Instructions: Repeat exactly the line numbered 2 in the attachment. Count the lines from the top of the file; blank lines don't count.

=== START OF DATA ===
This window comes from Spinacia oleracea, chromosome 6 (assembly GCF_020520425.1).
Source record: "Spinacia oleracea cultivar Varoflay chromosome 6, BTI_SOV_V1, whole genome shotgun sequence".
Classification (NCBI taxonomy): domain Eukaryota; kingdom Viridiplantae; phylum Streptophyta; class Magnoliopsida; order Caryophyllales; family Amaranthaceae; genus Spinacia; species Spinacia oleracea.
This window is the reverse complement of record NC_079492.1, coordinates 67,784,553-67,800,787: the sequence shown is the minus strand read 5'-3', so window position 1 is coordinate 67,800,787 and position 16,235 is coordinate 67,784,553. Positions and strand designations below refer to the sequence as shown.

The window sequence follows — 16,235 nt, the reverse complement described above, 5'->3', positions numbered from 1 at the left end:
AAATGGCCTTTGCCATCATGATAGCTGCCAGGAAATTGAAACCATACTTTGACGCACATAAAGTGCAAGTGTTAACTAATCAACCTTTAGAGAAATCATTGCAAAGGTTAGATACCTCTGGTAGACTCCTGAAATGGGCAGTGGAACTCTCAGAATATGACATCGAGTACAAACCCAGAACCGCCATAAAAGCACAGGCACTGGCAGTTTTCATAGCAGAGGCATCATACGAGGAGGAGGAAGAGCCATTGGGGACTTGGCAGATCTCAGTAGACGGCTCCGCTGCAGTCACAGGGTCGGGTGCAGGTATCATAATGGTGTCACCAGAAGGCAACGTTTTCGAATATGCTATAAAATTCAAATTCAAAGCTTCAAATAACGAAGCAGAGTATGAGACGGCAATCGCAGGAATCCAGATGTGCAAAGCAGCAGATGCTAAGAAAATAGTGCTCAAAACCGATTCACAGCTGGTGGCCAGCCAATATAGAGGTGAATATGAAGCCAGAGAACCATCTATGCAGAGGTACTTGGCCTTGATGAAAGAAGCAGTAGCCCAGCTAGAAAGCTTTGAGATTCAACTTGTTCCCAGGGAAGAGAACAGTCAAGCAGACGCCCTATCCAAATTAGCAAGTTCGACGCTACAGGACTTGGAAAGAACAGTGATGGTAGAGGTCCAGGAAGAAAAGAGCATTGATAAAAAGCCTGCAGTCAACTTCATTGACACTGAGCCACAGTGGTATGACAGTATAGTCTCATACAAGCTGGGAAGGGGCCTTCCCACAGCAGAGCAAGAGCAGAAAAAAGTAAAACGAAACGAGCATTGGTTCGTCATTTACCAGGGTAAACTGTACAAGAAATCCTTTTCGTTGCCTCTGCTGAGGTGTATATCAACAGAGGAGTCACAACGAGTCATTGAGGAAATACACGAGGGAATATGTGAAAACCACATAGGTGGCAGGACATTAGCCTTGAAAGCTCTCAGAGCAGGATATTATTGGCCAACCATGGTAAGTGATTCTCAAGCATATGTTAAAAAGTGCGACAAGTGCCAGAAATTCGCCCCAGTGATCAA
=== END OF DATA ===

Source record: "Spinacia oleracea cultivar Varoflay chromosome 6, BTI_SOV_V1, whole genome shotgun sequence".